Dr. Bob Boyd Bridges Two Continents Representing Auburn University
Standing at this obelisk or “Czar” Monument in Ekaterinburg in the Russian Federation, Dr. Robert Boyd has one foot in Asia and one foot in Europe. Although he stands on two different continents in this photo to the right, his career has stood on a solid foundation of science, teaching, and leadership for three decades.
Dr. Boyd, Associate Dean for Academic Affairs, is known in the College of Sciences and Mathematics (COSAM) for his dedication to research on plants that grow in serpentine soils that are uncommon and challenging environments for plant survival.
“It is an honor to be part of an international scientific forum that has given me the opportunity to represent Auburn University around the globe in places such as Cuba, South Africa, Malaysia, Portugal, and now even Russia,” explained Dr. Boyd.
In 1986, Dr. Boyd earned his doctorate degree at the University of California Davis. He joined Auburn University in 1988 and attended the first international conference on this research area back at UC Davis in 1991. Since then, he has participated in this group during his entire career.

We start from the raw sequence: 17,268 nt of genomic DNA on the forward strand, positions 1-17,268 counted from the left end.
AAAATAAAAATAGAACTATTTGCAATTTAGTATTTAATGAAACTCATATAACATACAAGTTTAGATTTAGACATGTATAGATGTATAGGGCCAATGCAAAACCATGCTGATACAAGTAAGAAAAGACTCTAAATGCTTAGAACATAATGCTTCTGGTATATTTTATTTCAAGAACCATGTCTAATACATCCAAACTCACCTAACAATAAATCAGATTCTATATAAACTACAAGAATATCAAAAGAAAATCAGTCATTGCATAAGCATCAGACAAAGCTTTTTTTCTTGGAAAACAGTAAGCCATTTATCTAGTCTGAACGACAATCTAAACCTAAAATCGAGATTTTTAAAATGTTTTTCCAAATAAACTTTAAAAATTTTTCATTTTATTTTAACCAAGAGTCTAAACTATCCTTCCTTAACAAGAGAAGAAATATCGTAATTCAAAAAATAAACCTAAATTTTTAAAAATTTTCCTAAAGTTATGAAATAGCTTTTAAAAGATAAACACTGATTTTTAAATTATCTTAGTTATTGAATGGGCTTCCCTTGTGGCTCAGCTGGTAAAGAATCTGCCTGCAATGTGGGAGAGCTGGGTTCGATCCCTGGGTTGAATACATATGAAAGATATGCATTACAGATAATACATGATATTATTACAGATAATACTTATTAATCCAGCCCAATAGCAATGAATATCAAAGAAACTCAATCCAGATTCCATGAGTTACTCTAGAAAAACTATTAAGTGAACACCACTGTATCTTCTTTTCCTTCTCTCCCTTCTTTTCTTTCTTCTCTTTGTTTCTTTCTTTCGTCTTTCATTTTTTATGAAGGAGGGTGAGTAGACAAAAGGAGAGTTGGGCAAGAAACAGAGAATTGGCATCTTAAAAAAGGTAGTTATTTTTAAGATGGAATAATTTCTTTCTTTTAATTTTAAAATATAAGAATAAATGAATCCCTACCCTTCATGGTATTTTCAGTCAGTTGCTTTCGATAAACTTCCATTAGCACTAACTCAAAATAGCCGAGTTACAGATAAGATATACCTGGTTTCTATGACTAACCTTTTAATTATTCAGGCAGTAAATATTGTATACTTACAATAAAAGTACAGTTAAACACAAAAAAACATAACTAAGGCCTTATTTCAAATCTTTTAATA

In the mid-1990s, the group became the International Serpentine Ecology Society (ISES) and sponsors a conference every three years to discuss this topic with scientific presentations, discussions, and field trips.
“In 2004, I traveled to Cuba as part of the organizing committee for the fourth annual International Conference on Serpentine Ecology,” he said. “Then, for the fifth through the ninth conferences, I became a member of the Scientific Committee, which advises the organizing committee of each international conference.”
During this June 2019 trip to participate in a Russian/American seminar series regarding serpentine, Dr. Boyd gave a presentation entitled, Exploring nickel hyperaccumulation: A plant elemental defense. He also was able to participate in
Dr. Boyd will return to Ekaterinburg
“I am one of only two people who have attended all of the international ISES conferences,” shared Dr. Boyd. “I am grateful to be part of this worldwide scientific community and look forward to next year’s conference, where I will have the chance to interact with more than 150 international guests from about 30 countries and work on the conference proceedings that will leave a legacy for our field.”
With three decades of teaching students, sharing information with the scientific community, and conducting research on serpentine soils, Dr. Boyd firmly stands as a leader in his field and a proud representative of Auburn University throughout the world.
Auburn mathematician uses $220,000 NSF award for research in commutative algebra and algebraic geometry05/23/2023